The Valuation of Fixed Assets the Valuation of Land and Buildings

The valuation of fixed assets The valuation of land and buildings

Land is valued at cost despite rises or falls in market value. Cost includes broker's commission, surveying and legal fees and insurance charges. In addition, draining, levelling and landscaping costs and other improvements such as fencing, sewerage and water mains should be included, though it is quite common in the case of farm accounts for these improvements to be shown separately because of the different tax allowances which they occasionally enjoy. Land is not generally regarded as susceptible to depreciation as understood in accounting.

The definition of assets in accounting reflects its orientation towards the law. In this connection, only assets in the ownership of the business may be classed as assets for accounting purposes. This definition poses a particular problem in the case of land. Strictly speaking, only freehold land lies in the ownership of the business for accounting purposes. Leasehold land enjoyed subject to the payment of rent is not classified as an asset, and the rent-charge appears as an expense in the income statement. By contrast, a long lease acquired by the payment of a capital sum is shown as an asset, and the capital payment is usually allocated as expenses over the period of the lease. Leasehold rights extending to 99 and 999 years, for example, are virtually undistinguishable from freehold rights for accounting purposes. Ground rents are chargeable as yearly expenses.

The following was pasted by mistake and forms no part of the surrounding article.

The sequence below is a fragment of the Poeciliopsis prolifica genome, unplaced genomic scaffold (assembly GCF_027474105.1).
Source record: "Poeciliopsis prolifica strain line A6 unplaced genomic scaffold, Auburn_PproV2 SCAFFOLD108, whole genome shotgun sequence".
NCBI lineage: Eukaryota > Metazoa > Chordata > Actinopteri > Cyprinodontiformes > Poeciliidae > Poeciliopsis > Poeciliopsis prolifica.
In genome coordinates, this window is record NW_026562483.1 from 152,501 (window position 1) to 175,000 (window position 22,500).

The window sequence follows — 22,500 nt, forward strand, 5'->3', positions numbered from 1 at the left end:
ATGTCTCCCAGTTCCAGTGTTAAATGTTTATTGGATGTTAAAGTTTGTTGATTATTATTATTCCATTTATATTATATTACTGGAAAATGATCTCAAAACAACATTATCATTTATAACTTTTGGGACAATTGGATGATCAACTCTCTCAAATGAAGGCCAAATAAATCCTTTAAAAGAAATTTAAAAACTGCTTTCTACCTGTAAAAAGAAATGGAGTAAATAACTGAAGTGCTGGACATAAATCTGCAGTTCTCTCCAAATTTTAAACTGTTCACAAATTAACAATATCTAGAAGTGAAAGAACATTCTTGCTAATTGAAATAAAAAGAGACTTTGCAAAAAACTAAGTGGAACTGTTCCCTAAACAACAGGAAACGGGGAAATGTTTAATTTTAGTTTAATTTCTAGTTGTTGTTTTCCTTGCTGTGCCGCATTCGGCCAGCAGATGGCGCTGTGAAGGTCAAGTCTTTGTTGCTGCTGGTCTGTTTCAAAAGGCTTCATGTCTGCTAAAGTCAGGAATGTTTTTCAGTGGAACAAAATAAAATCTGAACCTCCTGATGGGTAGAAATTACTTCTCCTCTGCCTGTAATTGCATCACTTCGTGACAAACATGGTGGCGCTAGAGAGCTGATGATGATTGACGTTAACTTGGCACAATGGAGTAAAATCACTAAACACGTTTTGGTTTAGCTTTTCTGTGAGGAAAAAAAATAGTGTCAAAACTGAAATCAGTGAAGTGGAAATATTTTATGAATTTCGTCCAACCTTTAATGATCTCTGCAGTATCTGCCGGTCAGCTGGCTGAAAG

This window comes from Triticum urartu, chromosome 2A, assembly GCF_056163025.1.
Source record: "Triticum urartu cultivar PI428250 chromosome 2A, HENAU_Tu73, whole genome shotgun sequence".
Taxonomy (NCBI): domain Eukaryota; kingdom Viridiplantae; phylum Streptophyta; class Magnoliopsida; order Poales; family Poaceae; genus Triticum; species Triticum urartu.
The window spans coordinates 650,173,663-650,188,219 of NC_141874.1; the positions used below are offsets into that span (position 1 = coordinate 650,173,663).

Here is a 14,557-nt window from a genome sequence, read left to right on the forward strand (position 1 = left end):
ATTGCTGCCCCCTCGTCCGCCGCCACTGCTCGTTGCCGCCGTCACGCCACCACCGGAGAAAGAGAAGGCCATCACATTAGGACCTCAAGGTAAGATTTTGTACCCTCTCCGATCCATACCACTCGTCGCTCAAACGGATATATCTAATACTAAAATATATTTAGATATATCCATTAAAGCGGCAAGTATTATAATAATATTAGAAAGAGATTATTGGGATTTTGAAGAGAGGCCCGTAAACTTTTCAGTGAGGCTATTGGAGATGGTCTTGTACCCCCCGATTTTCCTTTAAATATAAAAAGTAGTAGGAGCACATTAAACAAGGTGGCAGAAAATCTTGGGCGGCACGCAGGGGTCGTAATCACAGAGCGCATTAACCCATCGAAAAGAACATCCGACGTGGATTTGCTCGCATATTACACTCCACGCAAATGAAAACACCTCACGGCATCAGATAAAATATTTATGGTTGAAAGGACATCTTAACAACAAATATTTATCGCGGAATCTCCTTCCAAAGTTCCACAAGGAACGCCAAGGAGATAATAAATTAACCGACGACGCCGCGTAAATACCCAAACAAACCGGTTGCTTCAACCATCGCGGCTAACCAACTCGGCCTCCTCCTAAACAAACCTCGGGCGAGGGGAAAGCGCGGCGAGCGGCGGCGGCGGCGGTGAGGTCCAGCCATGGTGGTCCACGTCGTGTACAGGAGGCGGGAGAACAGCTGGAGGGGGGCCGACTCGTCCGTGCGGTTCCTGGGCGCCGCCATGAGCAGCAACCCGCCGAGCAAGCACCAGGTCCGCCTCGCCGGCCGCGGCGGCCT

As in the case of land, buildings are valued on a historical cost basis-whether they have been acquired or constructed. Construction costs include such incidental expenses as architect's fees, inspection fees and insurance costs applicable to a construction project. Where an existing building has been purchased, the costs of rendering the building suitable for its intended purpose should be added to the purchase price in arriving at its historic cost value.

The valuation process for buildings differs from that of land in two ways:

(a) A cost of maintenance is involved in the repairs which have to be made from time to time in the upkeep of the building. Such asset maintenance expenses are charged as they are incurred to the income statement. Additions and improvements to the building, which are distinguished from repairs, must be capitalized and added to the value of the building on the balance sheet.

(b) Buildings depreciate in the course of use and as they become dated. Whereas this may not always be true of residential property, it is invariably true as regards industrial and farm buildings. In such cases, the account value should be shown at cost less the accumulated depreciation to date of the balance sheet.

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The valuation of assets

The key to an understanding of the manner in which the accountant approaches the problem of valuation is to be found in the classification of assets. Fixed assets are long-term assets whose usefulness in the operations of the firm is likely to extend beyond one accounting period. They are not intended for resale, so that their value depends upon the future cash flows which they are intended to generate. By contrast, current assets are those assets which are intended to be exhausted in the income-earning operations of the next accounting period, and this includes... see: The Valuation of Assets